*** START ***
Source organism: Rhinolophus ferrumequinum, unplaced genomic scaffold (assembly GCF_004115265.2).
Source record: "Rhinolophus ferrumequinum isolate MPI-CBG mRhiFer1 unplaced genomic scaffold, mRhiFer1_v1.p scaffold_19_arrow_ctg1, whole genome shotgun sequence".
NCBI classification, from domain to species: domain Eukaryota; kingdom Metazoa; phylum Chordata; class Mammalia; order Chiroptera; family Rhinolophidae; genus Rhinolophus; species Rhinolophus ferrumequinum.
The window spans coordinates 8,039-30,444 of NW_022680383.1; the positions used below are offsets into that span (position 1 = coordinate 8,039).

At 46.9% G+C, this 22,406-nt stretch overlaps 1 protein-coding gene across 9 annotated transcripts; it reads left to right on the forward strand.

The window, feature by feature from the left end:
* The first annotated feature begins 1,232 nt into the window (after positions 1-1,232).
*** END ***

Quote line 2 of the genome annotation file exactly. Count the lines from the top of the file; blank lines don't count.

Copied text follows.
Source record: "Rhinolophus ferrumequinum isolate MPI-CBG mRhiFer1 unplaced genomic scaffold, mRhiFer1_v1.p scaffold_19_arrow_ctg1, whole genome shotgun sequence".